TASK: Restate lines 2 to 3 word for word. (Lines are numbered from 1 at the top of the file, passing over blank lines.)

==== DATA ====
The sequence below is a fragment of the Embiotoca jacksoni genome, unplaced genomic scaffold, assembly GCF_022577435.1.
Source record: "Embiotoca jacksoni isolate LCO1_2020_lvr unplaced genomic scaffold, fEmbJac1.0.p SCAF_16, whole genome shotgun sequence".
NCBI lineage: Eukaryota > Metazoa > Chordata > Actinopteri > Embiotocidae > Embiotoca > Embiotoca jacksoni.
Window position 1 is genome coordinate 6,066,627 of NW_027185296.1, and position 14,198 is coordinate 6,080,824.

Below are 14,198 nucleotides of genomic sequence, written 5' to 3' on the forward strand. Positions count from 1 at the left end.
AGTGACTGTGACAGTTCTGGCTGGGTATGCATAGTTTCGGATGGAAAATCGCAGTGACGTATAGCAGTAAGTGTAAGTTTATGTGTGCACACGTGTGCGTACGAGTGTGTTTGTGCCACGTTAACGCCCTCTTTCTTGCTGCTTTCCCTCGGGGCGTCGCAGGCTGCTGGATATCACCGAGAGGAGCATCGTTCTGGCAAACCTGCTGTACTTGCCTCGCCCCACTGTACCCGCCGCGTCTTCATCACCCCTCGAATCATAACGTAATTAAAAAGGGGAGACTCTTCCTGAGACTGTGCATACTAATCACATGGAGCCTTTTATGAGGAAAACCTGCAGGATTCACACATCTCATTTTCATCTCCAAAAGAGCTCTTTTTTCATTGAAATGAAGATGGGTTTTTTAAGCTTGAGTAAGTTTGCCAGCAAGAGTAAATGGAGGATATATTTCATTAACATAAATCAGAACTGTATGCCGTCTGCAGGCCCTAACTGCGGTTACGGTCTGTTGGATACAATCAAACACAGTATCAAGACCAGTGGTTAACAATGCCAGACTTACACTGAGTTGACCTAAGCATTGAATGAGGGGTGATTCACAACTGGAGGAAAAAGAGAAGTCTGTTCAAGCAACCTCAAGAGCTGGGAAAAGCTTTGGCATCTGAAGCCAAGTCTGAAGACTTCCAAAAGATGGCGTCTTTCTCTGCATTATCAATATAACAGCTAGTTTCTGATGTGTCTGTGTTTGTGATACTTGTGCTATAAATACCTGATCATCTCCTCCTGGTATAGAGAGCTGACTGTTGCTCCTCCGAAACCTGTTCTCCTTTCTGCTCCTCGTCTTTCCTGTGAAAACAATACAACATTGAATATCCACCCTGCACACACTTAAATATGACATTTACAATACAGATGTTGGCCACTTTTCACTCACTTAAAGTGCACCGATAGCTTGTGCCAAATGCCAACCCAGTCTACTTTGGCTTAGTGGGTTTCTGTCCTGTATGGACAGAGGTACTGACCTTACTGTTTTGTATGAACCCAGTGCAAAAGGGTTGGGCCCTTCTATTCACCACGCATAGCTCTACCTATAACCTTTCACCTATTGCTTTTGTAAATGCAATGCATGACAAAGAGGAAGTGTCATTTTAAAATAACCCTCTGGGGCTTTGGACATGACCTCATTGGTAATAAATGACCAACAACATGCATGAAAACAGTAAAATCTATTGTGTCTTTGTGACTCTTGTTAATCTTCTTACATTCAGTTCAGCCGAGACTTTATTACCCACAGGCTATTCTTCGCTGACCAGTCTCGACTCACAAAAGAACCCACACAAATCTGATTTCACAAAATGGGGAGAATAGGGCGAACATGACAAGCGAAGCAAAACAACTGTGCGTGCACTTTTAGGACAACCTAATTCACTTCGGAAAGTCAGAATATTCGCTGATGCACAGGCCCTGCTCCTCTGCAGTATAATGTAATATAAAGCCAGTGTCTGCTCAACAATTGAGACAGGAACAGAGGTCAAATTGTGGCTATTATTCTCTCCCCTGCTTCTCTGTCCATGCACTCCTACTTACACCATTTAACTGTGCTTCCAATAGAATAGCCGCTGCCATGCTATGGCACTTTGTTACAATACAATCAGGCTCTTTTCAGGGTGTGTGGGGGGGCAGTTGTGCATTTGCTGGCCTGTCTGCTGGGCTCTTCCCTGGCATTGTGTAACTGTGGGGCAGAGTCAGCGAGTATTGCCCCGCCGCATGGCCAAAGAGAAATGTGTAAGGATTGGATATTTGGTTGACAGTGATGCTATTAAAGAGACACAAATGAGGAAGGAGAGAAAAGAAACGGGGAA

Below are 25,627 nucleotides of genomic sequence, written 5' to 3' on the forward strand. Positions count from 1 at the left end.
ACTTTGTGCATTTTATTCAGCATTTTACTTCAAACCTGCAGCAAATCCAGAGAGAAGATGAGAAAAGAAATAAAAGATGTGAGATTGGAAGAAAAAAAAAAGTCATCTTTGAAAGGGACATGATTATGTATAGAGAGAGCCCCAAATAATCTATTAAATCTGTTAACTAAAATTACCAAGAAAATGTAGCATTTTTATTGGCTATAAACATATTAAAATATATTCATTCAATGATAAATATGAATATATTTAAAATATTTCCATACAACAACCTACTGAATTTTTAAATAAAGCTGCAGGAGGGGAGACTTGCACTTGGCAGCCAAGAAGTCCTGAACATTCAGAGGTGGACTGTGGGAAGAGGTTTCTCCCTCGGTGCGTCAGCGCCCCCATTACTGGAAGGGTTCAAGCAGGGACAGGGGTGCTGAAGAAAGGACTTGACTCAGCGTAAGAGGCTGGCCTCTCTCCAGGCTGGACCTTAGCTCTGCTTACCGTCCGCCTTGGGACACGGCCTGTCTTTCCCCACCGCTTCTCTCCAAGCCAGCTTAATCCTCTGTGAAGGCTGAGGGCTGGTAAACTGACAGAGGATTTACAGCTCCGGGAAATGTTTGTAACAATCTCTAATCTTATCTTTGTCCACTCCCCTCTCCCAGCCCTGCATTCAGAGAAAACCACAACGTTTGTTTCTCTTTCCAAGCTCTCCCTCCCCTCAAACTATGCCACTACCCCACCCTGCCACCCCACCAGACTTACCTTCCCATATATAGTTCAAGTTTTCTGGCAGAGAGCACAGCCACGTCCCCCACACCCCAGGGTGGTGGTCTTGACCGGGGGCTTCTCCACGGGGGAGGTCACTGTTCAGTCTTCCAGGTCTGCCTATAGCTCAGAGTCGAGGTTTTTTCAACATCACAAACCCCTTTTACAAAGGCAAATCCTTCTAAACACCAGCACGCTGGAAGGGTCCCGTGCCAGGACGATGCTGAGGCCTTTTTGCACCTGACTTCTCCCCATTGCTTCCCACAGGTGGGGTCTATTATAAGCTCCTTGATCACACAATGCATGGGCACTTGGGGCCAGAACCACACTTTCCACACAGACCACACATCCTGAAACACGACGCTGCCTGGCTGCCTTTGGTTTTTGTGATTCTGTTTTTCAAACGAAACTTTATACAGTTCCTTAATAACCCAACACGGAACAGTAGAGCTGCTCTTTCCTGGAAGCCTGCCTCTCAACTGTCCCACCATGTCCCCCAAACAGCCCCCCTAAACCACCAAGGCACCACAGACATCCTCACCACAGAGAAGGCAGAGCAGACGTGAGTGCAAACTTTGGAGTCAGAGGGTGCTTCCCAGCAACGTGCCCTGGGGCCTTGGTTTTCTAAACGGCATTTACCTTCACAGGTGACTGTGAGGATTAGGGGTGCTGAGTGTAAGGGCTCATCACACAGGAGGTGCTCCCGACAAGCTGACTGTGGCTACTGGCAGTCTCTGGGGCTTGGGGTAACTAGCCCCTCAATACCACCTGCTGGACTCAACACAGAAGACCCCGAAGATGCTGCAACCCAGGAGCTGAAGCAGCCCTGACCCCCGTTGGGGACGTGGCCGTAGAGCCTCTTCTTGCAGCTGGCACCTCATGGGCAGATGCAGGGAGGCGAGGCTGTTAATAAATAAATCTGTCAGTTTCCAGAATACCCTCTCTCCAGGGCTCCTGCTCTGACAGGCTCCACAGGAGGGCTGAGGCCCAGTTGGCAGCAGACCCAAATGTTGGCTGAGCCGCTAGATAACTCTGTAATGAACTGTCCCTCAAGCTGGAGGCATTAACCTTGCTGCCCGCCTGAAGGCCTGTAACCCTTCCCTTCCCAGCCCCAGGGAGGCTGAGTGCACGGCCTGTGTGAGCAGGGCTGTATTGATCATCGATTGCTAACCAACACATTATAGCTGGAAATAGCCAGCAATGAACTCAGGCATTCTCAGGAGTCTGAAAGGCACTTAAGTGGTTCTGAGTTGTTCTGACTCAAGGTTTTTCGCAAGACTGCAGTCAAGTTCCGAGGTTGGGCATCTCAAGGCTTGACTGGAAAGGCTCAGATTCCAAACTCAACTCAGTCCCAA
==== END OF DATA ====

Source record: "Embiotoca jacksoni isolate LCO1_2020_lvr unplaced genomic scaffold, fEmbJac1.0.p SCAF_16, whole genome shotgun sequence".
NCBI lineage: Eukaryota > Metazoa > Chordata > Actinopteri > Embiotocidae > Embiotoca > Embiotoca jacksoni.